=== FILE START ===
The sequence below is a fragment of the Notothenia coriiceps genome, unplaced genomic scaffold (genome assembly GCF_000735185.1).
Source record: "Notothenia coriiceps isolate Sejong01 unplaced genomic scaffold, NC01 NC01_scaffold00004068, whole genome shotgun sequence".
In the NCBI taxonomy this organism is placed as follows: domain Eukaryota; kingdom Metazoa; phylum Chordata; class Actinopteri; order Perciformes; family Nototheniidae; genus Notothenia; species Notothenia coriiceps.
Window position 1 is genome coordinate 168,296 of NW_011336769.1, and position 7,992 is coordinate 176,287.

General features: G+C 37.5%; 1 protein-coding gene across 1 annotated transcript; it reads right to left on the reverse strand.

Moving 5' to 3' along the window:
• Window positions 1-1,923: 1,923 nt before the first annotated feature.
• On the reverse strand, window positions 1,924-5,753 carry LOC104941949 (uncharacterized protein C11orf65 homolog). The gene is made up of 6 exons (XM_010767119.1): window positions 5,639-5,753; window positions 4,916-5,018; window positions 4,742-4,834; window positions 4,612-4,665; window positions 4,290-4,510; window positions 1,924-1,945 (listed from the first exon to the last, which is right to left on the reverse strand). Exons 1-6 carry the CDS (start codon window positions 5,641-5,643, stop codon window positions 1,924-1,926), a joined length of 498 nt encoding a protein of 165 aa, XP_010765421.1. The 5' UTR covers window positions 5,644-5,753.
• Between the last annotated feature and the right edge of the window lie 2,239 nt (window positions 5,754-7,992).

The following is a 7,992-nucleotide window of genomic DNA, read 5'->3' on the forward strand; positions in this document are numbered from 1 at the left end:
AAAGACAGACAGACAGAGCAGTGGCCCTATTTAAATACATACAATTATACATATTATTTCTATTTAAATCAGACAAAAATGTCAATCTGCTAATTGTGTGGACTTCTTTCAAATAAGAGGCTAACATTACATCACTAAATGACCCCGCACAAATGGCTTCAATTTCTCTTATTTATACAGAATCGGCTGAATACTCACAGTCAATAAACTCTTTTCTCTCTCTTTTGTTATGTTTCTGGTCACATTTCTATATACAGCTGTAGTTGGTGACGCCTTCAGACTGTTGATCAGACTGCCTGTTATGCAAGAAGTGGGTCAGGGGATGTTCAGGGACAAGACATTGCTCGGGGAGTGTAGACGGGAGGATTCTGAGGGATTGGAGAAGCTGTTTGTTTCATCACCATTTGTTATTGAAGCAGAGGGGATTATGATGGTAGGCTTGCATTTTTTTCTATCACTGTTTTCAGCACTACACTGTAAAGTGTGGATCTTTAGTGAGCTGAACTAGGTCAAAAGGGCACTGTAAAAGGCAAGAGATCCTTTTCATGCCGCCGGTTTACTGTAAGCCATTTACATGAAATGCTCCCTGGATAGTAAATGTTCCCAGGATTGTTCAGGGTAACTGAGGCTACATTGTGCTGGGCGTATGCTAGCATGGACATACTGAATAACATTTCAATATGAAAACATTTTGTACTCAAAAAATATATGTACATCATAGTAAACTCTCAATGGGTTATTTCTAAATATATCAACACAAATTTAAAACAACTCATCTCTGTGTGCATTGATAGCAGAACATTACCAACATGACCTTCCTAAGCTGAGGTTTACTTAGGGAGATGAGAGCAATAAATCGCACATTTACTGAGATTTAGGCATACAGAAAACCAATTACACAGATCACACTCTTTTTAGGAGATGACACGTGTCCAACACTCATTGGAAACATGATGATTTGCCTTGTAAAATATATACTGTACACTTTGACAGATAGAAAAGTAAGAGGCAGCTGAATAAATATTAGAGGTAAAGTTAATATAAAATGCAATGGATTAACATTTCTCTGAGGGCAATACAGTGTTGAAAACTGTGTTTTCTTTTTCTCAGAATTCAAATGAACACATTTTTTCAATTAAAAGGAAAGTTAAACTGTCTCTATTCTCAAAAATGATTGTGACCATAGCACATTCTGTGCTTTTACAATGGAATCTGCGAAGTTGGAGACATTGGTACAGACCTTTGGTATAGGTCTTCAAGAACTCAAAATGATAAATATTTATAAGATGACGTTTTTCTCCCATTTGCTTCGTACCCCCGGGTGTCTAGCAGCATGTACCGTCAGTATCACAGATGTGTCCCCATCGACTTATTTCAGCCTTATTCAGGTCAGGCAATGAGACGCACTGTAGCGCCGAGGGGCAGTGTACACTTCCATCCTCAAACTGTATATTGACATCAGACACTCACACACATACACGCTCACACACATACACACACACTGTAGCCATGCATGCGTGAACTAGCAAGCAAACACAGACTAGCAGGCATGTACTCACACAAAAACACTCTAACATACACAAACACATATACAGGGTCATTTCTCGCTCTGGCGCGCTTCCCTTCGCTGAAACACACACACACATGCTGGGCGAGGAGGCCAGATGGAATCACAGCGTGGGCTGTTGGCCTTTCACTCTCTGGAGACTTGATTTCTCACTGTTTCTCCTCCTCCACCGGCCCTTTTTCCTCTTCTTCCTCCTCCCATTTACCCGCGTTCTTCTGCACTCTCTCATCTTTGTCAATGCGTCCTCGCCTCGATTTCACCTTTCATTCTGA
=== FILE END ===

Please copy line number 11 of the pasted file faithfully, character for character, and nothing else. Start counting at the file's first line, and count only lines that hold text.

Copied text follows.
AAAGACAGACAGACAGAGCAGTGGCCCTATTTAAATACATACAATTATACATATTATTTCTATTTAAATCAGACAAAAATGTCAATCTGCTAATTGTGTGGACTTCTTTCAAATAAGAGGCTAACATTACATCACTAAATGACCCCGCACAAATGGCTTCAATTTCTCTTATTTATACAGAATCGGCTGAATACTCACAGTCAATAAACTCTTTTCTCTCTCTTTTGTTATGTTTCTGGTCACATTTCTATATACAGCTGTAGTTGGTGACGCCTTCAGACTGTTGATCAGACTGCCTGTTATGCAAGAAGTGGGTCAGGGGATGTTCAGGGACAAGACATTGCTCGGGGAGTGTAGACGGGAGGATTCTGAGGGATTGGAGAAGCTGTTTGTTTCATCACCATTTGTTATTGAAGCAGAGGGGATTATGATGGTAGGCTTGCATTTTTTTCTATCACTGTTTTCAGCACTACACTGTAAAGTGTGGATCTTTAGTGAGCTGAACTAGGTCAAAAGGGCACTGTAAAAGGCAAGAGATCCTTTTCATGCCGCCGGTTTACTGTAAGCCATTTACATGAAATGCTCCCTGGATAGTAAATGTTCCCAGGATTGTTCAGGGTAACTGAGGCTACATTGTGCTGGGCGTATGCTAGCATGGACATACTGAATAACATTTCAATATGAAAACATTTTGTACTCAAAAAATATATGTACATCATAGTAAACTCTCAATGGGTTATTTCTAAATATATCAACACAAATTTAAAACAACTCATCTCTGTGTGCATTGATAGCAGAACATTACCAACATGACCTTCCTAAGCTGAGGTTTACTTAGGGAGATGAGAGCAATAAATCGCACATTTACTGAGATTTAGGCATACAGAAAACCAATTACACAGATCACACTCTTTTTAGGAGATGACACGTGTCCAACACTCATTGGAAACATGATGATTTGCCTTGTAAAATATATACTGTACACTTTGACAGATAGAAAAGTAAGAGGCAGCTGAATAAATATTAGAGGTAAAGTTAATATAAAATGCAATGGATTAACATTTCTCTGAGGGCAATACAGTGTTGAAAACTGTGTTTTCTTTTTCTCAGAATTCAAATGAACACATTTTTTCAATTAAAAGGAAAGTTAAACTGTCTCTATTCTCAAAAATGATTGTGACCATAGCACATTCTGTGCTTTTACAATGGAATCTGCGAAGTTGGAGACATTGGTACAGACCTTTGGTATAGGTCTTCAAGAACTCAAAATGATAAATATTTATAAGATGACGTTTTTCTCCCATTTGCTTCGTACCCCCGGGTGTCTAGCAGCATGTACCGTCAGTATCACAGATGTGTCCCCATCGACTTATTTCAGCCTTATTCAGGTCAGGCAATGAGACGCACTGTAGCGCCGAGGGGCAGTGTACACTTCCATCCTCAAACTGTATATTGACATCAGACACTCACACACATACACGCTCACACACATACACACACACTGTAGCCATGCATGCGTGAACTAGCAAGCAAACACAGACTAGCAGGCATGTACTCACACAAAAACACTCTAACATACACAAACACATATACAGGGTCATTTCTCGCTCTGGCGCGCTTCCCTTCGCTGAAACACACACACACATGCTGGGCGAGGAGGCCAGATGGAATCACAGCGTGGGCTGTTGGCCTTTCACTCTCTGGAGACTTGATTTCTCACTGTTTCTCCTCCTCCACCGGCCCTTTTTCCTCTTCTTCCTCCTCCCATTTACCCGCGTTCTTCTGCACTCTCTCATCTTTGTCAATGCGTCCTCGCCTCGATTTCACCTTTCATTCTGA